set soln [dinesmanSolve {1 2 3 4 5} {Baker Cooper Fletcher Miller Smith} { {$Baker != 5} {$Cooper != 1} {$Fletcher != 1 && $Fletcher != 5} {$Miller > $Cooper} {abs($Smith-$Fletcher) != 1} {abs($Fletcher-$Cooper) != 1} }] puts "Solution found:" foreach {where who} $soln {puts " Floor ${where}: $who"}

{{out}}

```
Solution found:
Floor 1: Smith
Floor 2: Cooper
Floor 3: Baker
Floor 4: Fletcher
Floor 5: Miller
```

## uBasic/4tH

{{trans|BBC Basic}}

FOR B = 0 TO 4 FOR C = 0 TO 4 FOR F = 0 TO 4 FOR M = 0 TO 4 FOR S = 0 TO 4 GOSUB 100 : IF POP() THEN GOSUB 110 : IF POP() THEN GOSUB 120 : IF POP() THEN GOSUB 130 : IF POP() THEN GOSUB 140 : IF POP() THEN GOSUB 150 : IF POP() THEN GOSUB 160 : IF POP() THEN PRINT "Baker lives on floor " ; B + 1 PRINT "Cooper lives on floor " ; C + 1 PRINT "Fletcher lives on floor " ; F + 1 PRINT "Miller lives on floor " ; M + 1 PRINT "Smith lives on floor " ; S + 1 ENDIF ENDIF ENDIF ENDIF ENDIF ENDIF ENDIF NEXT S NEXT M NEXT F NEXT C NEXT B

END

REM "Baker, Cooper, Fletcher, Miller, and Smith live on different floors"
100 PUSH (B#C)*(B#F)*(B#M)*(B#S)*(C#F)*(C#M)*(C#S)*(F#M)*(F#S)*(M#S)
RETURN

REM "Baker does not live on the top floor" 110 PUSH B#4 RETURN

REM "Cooper does not live on the bottom floor" 120 PUSH C#0 RETURN

REM "Fletcher does not live on either the top or the bottom floor" 130 PUSH (F#0)*(F#4) RETURN

REM "Miller lives on a higher floor than does Cooper" 140 PUSH M>C RETURN

REM "Smith does not live on a floor adjacent to Fletcher's" 150 PUSH ABS(S-F)#1 RETURN

REM "Fletcher does not live on a floor adjacent to Cooper's" 160 PUSH ABS(F-C)#1 RETURN

```
Output:
```txt
Baker lives on floor 3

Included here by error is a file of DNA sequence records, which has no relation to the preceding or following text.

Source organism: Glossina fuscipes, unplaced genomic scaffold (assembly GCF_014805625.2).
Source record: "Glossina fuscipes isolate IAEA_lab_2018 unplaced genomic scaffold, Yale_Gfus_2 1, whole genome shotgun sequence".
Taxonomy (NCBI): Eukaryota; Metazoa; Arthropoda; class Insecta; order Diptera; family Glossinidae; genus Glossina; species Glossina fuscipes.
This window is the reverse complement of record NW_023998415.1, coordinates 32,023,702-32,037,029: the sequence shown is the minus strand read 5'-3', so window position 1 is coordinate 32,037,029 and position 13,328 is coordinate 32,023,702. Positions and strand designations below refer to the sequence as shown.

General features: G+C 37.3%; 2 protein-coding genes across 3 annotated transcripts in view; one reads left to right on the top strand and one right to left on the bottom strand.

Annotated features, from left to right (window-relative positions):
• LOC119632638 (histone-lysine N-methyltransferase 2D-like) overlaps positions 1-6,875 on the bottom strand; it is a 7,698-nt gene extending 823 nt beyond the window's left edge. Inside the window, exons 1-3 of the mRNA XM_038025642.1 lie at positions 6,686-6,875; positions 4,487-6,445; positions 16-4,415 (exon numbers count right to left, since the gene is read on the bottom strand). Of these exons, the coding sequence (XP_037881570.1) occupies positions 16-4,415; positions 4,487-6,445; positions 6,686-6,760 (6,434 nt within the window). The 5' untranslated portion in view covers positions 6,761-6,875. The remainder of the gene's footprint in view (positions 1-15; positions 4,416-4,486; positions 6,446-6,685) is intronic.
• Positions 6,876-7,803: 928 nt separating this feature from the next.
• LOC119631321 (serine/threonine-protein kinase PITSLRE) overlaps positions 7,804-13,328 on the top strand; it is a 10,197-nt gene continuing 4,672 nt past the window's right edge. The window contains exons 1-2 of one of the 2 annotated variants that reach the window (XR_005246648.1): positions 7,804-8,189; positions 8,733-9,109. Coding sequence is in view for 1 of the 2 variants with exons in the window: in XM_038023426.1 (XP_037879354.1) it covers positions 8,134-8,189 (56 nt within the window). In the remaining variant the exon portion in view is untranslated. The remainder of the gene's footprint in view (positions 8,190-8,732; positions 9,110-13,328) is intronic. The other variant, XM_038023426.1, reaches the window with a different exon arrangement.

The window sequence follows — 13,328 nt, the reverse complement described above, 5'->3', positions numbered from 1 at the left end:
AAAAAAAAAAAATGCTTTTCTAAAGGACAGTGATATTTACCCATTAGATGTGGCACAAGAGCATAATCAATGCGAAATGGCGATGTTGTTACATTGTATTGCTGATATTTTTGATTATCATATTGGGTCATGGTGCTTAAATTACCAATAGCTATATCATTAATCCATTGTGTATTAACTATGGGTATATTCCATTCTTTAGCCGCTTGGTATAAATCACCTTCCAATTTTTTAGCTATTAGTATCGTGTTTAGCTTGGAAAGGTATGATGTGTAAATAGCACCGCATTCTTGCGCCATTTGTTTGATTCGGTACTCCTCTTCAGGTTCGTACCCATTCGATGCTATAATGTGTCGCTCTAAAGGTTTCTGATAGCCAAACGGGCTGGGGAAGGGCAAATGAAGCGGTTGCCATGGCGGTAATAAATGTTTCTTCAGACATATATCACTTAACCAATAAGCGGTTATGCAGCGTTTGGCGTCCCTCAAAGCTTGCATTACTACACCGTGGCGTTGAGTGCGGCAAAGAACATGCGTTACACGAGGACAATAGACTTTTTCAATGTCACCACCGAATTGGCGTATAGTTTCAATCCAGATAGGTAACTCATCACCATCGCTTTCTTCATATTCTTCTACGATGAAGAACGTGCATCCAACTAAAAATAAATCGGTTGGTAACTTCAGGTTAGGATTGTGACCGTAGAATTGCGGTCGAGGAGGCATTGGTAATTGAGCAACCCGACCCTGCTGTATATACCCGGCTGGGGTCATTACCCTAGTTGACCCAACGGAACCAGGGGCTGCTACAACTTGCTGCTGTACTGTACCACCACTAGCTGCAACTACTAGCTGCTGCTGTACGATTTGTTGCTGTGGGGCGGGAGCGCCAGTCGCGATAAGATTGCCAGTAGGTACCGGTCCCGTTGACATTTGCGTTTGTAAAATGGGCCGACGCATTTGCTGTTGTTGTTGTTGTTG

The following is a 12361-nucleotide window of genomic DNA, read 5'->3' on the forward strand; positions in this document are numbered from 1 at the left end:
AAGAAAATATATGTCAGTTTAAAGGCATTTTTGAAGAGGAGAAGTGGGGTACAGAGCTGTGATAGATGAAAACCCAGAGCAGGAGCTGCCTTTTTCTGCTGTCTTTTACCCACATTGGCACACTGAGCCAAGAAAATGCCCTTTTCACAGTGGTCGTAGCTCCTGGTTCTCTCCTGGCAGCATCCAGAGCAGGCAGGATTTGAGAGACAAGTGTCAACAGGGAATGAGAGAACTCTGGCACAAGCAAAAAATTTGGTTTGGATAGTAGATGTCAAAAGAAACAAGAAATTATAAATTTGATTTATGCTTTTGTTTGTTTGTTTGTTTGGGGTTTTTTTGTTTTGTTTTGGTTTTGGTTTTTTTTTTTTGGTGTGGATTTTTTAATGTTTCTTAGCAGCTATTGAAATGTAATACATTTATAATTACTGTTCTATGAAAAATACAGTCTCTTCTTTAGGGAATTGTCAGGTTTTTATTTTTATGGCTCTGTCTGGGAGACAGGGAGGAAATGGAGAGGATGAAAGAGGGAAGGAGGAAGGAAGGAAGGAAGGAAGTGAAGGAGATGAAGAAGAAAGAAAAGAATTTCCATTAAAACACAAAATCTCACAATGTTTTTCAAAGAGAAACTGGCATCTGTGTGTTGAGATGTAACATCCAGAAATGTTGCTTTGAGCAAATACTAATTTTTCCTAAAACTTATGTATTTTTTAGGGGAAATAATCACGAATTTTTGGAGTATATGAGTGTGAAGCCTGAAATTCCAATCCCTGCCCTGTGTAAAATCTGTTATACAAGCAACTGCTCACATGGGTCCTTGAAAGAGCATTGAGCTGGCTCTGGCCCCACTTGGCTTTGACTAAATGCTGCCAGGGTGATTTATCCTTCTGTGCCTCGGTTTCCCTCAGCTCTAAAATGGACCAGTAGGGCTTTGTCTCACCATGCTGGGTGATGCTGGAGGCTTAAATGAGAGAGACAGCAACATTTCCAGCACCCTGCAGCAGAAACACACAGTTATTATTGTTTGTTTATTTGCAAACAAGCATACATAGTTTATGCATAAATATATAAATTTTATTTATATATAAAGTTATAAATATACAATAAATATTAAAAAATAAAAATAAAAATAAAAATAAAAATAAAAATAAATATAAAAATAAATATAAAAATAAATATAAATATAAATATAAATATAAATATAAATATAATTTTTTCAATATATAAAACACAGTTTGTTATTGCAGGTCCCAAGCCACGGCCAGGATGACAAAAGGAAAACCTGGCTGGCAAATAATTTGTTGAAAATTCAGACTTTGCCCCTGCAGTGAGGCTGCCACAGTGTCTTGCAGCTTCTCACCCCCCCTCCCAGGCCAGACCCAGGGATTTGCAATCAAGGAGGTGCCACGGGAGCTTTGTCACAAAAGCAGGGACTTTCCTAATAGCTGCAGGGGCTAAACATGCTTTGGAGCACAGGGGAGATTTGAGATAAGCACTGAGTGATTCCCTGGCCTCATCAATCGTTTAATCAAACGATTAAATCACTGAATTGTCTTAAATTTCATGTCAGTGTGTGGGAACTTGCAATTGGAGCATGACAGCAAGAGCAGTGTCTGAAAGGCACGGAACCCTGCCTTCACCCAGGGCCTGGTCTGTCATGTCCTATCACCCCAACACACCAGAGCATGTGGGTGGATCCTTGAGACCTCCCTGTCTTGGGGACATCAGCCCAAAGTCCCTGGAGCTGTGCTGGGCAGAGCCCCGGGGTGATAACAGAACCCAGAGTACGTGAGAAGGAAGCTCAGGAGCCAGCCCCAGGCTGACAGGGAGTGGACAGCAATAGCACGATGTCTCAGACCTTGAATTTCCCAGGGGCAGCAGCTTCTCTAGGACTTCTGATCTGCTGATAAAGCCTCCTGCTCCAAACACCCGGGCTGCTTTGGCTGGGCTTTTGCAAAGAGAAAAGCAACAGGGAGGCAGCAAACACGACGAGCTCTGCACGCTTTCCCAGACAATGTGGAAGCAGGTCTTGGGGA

Cooper lives on floor 2
Fletcher lives on floor 4
Miller lives on floor 5
Smith lives on floor 1
0 OK, 0:1442
```

## UNIX Shell

{{works with|Bash}}

#!/bin/bash # NAMES is a list of names. It can be changed as needed. It can be more than five names, or less. NAMES=(Baker Cooper Fletcher Miller Smith) # CRITERIA are the rules imposed on who lives where. Each criterion must be a valid bash expression # that will be evaluated. TOP is the top floor; BOTTOM is the bottom floor. # The CRITERIA can be changed to create different rules. CRITERIA=( 'Baker != TOP' # Baker does not live on the top floor 'Cooper != BOTTOM' # Cooper does not live on the bottom floor 'Fletcher != TOP' # Fletcher does not live on the top floor 'Fletcher != BOTTOM' # and Fletch also does not live on the bottom floor 'Miller > Cooper' # Miller lives above Cooper '$(abs $(( Smith - Fletcher )) ) > 1' # Smith and Fletcher are not on adjacent floors '$(abs $(( Fletcher - Cooper )) ) > 1' # Fletcher and Cooper are not on adjacent floors ) # Code below here shouldn't need to change to vary parameters let BOTTOM=0 let TOP=${#NAMES[@]}-1 # Not available as a builtin abs() { local n=$(( 10#$1 )) ; echo $(( n < 0 ? -n : n )) ; } # Algorithm we use to iterate over the permutations # requires that we start with the array sorted lexically NAMES=($(printf "%s\n" "${NAMES[@]}" | sort)) while true; do # set each name to its position in the array for (( i=BOTTOM; i<=TOP; ++i )); do eval "${NAMES[i]}=$i" done # check to see if we've solved the problem let solved=1 for criterion in "${CRITERIA[@]}"; do if ! eval "(( $criterion ))"; then let solved=0 break fi done if (( solved )); then echo "From bottom to top: ${NAMES[@]}" break fi # Bump the names list to the next permutation let j=TOP-1 while (( j >= BOTTOM )) && ! [[ "${NAMES[j]}" < "${NAMES[j+1]}" ]]; do let j-=1 done if (( j < BOTTOM )); then break; fi let k=TOP while (( k > j )) && [[ "${NAMES[k]}" < "${NAMES[j]}" ]]; do let k-=1 done if (( k <= j )); then break; fi t="${NAMES[j]}" NAMES[j]="${NAMES[k]}" NAMES[k]="$t" for (( k=1; k<=(TOP-j); ++k )); do a=BOTTOM+j+k b=TOP-k+1 if (( a < b )); then t="${NAMES[a]}" NAMES[a]="${NAMES[b]}" NAMES[b]="$t" fi done done